SIMONE (director/writer: Andrew Niccol; cinematographers: Derek Grover/Edward Lachman; editor: Paul Rubell; music: Carter Burwell; cast: Al Pacino (Viktor Taransky), Catherine Keener (Elaine Christian), Pruitt Taylor Vince (Max Sayer), Jay Mohr (Hal), Jason Schwartzman (Milton), Stanley Anderson (Frank Brand), Evan Rachel Wood (Lainey), Daniel Von Bargen (Chief Detective), Elias Koteas (Hank Aleno), Rachel Roberts (Simone), Tony Crane (Lenny), Winona Ryder (Nicola Anders), Claudia Jordan (Simone Look-alike); Runtime: 115; rated: PG-13; producer: Andrew Niccol; New Line Cinema; 2002)
“Simone was not destroyed by a virus, but by an idea that never took shape.”
Reviewed by Dennis Schwartz
Andrew Niccol’s (“Gattaca“) fantasy/comedy, which he wrote, directed and produced, is about a synthetic (computer-generated) actress named Simone created by a disillusioned auteur director who hungers to express his art.
Simone was created from computer software, as the title name refers to that program which is called “Simulation One.”
The screenwriter of “The Truman Show”comes up with a cute idea, but this one-note film hasn’t anything big to say after its joke is let out of the bag. As in life, what is cute can’t stay forever. Niccol puts the old formulaic hook in his story of the supposedly down-and-out director Viktor Taransky (Al Pacino). But before you feel sorry for him, you realize that he does own a luxurious beach house and a Bentley. He is trying everything possible to get back with his ex-wife Elaine Christian (Catherine Keener). She’s now married. Also, Viktor’ sweet, computer savvy, teenager daughter Lainey (Evan Rachel Wood) resents her step-father.
“Simone” opens with Viktor looking haggard and beaten, his star actress (Ryder) in Sunrise Sunset walked off the set because the film was too arty and she’s not pleased with the way he’s handling all the extra clauses stipulated in her contract. She goes into a tantrum over her dressing room trailer not being the tallest one on the lot and that her demands of three opened packs of cigarettes in her dressing room at all times are not being met. The studio boss is Elaine, and she does not hesitate to fire the father of her daughter because his last three films tanked. She’s gone to bat for him for the last time, as without a star actress he can’t possibly finish the film.
Hank (Koteas) is a madman with a terminal illness who has been working diligently at his computer for the last several years, even to the point where he lost one eye due to computer microwaves. He dies and in his will he leaves Viktor a videotape about creating Simone. He does so because Viktor is someone he deeply respects as a fellow artist. This results in Viktor editing Simone into his Sunset film and convincing the cast she doesn’t work with them because she’s temperamental and will only work alone with the director. But since she’s a compilation of the best Hollywood actresses such as Sophia, Bacall, Audrey, Marilyn and a host of others, she’s perfect in the pic. It becomes a box office hit and Viktor’s inundated with requests for press interviews and in particular by a Hollywood gossip magazine and their persistent snakelike editor (Pruitt Taylor Vince), who taps his phone and follows and videotapes him wherever he goes. Simone’s leading man Hal (Jay Mohr) and all the people in the studio want to see Simone. Viktor cleverly thinks up ways for them to see her but not in the flesh. The hardest task for Viktor was to make her also into a celebrated pop singer and have her perform such songs as Aretha Franklin’s “Natural Woman” live before 100,000 screaming admirers in the LA Coliseum.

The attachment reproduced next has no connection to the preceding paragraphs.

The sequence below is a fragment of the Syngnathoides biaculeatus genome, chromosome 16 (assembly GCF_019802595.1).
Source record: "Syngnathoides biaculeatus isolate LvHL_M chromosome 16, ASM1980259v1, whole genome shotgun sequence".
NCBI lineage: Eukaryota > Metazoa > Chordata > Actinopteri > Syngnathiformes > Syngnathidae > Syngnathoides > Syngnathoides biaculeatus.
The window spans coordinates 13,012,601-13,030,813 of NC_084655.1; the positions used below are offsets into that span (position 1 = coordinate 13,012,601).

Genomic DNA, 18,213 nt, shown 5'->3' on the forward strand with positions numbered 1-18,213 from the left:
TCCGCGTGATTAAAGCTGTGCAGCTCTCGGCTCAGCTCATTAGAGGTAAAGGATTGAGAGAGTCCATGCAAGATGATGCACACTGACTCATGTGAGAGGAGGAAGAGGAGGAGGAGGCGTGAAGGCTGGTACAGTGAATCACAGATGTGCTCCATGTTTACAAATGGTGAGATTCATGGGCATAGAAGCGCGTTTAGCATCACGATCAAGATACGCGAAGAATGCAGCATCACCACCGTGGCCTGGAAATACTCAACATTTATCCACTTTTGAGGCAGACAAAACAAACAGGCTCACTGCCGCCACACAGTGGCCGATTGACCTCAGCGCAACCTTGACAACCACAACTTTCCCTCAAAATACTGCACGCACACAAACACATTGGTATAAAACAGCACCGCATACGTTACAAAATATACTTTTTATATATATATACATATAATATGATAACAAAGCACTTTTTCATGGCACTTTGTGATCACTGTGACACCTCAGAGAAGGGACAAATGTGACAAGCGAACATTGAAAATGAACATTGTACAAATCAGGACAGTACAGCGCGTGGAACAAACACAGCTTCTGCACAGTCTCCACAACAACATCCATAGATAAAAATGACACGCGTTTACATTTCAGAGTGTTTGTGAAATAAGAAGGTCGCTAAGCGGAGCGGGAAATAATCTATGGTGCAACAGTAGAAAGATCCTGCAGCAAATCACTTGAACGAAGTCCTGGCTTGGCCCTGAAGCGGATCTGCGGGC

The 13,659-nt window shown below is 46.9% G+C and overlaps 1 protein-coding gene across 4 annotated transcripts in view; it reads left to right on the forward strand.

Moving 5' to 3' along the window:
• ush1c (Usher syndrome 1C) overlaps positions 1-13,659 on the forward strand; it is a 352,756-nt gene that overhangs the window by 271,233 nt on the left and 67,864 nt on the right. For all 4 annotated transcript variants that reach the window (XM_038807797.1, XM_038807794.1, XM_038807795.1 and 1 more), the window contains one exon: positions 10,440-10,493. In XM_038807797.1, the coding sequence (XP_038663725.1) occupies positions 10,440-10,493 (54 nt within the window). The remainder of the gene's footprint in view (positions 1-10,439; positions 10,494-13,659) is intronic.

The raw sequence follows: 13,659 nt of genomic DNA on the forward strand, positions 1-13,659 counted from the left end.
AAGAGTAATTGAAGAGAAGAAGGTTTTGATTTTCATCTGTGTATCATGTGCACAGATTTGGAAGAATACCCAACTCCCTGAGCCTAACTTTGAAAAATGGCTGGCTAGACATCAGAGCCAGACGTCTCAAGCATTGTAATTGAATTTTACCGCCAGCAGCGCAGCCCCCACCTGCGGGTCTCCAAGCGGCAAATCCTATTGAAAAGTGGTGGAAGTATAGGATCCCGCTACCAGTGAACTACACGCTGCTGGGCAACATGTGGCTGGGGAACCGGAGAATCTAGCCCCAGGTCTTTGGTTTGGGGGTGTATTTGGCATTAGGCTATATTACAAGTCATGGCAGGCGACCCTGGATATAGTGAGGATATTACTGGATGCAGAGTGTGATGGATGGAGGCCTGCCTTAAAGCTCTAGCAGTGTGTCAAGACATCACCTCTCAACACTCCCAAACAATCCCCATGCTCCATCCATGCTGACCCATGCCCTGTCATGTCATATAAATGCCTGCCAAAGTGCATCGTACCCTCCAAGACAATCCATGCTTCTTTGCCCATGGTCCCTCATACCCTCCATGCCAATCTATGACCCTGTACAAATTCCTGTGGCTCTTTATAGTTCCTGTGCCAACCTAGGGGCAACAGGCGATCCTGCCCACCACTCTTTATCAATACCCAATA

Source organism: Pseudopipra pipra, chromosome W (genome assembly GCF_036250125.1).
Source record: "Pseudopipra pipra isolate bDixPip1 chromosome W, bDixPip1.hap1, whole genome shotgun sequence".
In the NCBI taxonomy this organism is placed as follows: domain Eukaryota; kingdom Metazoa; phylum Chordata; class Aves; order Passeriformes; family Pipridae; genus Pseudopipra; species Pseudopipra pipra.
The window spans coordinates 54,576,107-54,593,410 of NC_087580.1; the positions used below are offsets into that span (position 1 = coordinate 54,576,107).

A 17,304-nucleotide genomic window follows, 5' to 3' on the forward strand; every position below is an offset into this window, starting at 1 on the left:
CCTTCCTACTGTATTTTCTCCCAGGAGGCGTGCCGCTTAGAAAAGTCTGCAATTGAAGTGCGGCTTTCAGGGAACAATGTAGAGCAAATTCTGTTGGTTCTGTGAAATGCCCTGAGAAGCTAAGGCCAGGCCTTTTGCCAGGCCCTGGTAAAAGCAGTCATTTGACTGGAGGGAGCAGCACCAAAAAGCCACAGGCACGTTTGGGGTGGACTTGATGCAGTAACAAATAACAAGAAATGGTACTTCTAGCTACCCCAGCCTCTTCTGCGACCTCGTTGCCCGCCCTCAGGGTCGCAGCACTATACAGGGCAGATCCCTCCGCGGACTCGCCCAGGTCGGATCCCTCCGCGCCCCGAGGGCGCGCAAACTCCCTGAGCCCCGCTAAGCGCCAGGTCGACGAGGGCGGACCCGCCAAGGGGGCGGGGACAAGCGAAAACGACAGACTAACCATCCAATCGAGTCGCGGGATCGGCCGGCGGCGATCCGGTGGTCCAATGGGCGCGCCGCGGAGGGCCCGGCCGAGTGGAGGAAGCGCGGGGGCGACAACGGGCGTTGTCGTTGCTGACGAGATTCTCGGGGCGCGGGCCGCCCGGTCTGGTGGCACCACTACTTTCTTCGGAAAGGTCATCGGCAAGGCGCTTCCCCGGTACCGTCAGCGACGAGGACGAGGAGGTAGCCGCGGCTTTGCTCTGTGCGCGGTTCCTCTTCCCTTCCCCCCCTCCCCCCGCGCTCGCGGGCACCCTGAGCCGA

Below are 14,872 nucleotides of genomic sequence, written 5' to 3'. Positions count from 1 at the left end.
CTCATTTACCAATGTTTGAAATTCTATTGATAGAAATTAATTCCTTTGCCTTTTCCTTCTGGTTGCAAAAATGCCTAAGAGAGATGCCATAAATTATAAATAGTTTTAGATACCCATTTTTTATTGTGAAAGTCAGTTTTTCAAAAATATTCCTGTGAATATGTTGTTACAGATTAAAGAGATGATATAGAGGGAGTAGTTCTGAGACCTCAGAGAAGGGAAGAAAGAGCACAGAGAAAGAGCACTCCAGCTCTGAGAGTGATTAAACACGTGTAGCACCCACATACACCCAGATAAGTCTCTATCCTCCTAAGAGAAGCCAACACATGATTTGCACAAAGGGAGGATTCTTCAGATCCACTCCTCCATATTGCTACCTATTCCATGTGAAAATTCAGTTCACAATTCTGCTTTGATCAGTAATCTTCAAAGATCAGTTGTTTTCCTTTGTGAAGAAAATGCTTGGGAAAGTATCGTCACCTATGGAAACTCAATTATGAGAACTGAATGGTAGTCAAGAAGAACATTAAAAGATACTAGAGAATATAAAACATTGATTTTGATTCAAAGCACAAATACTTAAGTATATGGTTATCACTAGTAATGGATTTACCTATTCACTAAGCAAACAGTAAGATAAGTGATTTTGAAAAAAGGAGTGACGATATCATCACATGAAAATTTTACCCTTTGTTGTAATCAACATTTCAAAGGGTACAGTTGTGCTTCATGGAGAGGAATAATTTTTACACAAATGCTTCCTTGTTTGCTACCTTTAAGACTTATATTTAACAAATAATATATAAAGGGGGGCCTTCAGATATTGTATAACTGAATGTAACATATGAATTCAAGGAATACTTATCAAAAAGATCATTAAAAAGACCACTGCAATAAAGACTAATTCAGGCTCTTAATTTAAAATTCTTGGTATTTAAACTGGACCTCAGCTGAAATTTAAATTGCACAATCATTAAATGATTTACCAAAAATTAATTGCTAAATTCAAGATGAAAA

Viktor signs a big contract and completes his second flick with Simone, “Eternity Forever.” But he feels pressured to keep up the lie and decides to kill Simone off. But he learns that once you create a legend, even if it is a false one, you have to stick with it or else you disappoint the masses. You may even get charged with murder.
In some scenes a digitized Simone is used, in others a real model, Rachel Roberts (Canadian model). It’s a tough guess to choose when Simone is a computer image and when the actress, but the director gives clues and the techie freaks should be able to easily detect the real from the unreal. All that stir over who’s real or not, hardly mattered anyway. Simone was not destroyed by a virus, but by an idea that never took shape.
REVIEWED ON 9/1/2002 GRADE: C –
Dennis Schwartz: “Ozus’ World Movie Reviews”
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